Community thanks Aspen Police Chief Richard Pryor after 29 years of service | AspenTimes.com
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Community thanks Aspen Police Chief Richard Pryor after 29 years of service

Responsibility to choose successor falls to city manager’s office

Aspen's longest-serving police chief Richard Pryor is retiring this year after 29 years of service.
Josie Taris/The Aspen Times

Community members and public servants gathered over a beloved law enforcement cliche — doughnuts and coffee — to send off Aspen Police Chief Richard Pryor after nearly 29 years of service. 

Pryor announced his intent to retire in June. His work in law enforcement started in the early 1990s with jobs like community safety officer and animal control officer. After attending the police academy and working on the force, he became chief of police in 2007. That tenure earned him the distinction of the longest-serving police chief in Aspen history. 

“Gosh,” he said. “It’s just so heartwarming to see everyone come out. Thirty-odd years I’ve been (in Aspen), you end up making connections that you enjoy in the moment and then people come back in a moment like this.”



Pryor also has worked to de-stigmatize mental health struggles so that they are viewed through a nonjudgmental lens.

The Pitkin Area Co-Responder Team — comprising the Aspen and Snowmass Village police departments and the Pitkin County Sheriff’s Office — was founded in 2017. Pryor played an integral role in its conception. The diversion program was formed to keep people plagued by mental health issues or with substance abuse out of jail. Through PACT, mental health co-responders have worked with law enforcement to line up those struggling with resources and support.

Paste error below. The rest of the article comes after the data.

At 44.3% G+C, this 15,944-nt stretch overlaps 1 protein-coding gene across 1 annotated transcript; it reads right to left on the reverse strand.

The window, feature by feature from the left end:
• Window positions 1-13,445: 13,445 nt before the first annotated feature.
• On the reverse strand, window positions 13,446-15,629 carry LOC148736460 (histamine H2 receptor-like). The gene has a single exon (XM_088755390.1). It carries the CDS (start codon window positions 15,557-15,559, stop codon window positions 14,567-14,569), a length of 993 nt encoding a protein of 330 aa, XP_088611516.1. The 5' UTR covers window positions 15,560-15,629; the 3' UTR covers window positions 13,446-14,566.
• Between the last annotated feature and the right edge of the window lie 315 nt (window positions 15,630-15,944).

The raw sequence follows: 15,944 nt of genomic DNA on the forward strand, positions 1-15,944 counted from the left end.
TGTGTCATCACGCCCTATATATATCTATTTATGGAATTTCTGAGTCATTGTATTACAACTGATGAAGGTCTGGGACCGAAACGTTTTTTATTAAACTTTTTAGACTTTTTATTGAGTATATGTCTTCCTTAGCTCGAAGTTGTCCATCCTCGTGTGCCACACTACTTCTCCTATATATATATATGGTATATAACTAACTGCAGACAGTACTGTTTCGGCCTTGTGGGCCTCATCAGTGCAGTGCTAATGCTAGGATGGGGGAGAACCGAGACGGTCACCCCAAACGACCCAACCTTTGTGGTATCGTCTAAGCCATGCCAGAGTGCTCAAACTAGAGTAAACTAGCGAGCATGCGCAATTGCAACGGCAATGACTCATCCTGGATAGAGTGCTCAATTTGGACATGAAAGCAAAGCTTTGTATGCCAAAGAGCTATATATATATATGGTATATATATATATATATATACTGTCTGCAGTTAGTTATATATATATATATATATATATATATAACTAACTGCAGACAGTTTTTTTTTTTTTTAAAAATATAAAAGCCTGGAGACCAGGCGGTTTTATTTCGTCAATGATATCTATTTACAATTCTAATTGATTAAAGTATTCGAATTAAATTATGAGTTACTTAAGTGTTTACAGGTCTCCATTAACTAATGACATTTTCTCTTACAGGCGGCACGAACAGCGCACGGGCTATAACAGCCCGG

“Being a Brit, I don’t use the word pride much,” he said with a chuckle. 

But PACT and examination of law enforcement culture are standout points for him in his career.

“I think what I feel most satisfied about is the culture we created at the police department,” he said. “Trying to think differently and non-judgemental … how you bring humanity into policing.”

He talked about the future of policing as recognizing its role in public safety, but also valuing community support.

Suzanne Wolff is the Pitkin County community development director. She stopped by to send off Pryor, who she called an old friend.

“I know Richard from before he worked at the police department. We worked in Snowmass together,” she said. “I’ll miss getting to hug the police chief when I see him on the street.”

And folks newer to town attended. Bonn Sandiego started working for the city of Aspen in IT support and audio/video production in August. He attended the proclamation for Pryor at Tuesday’s City Council meeting.

“I thought I’d thank him for his service to the city,” Sandiego said. 

Pryor intends to travel to the English countryside with his wife and black Lab, Wilson, after Christmas with the kids. He and his wife will embark on their cross-country road on Dec. 27 to catch the Queen Mary 2 to sail to his home country. 

The responsibility to choose a successor falls to the city manager’s office. The city expects to release an update on the search soon. Once the city manager names a candidate, the City Council must confirm the choice. 

jtaris@aspentimes.com

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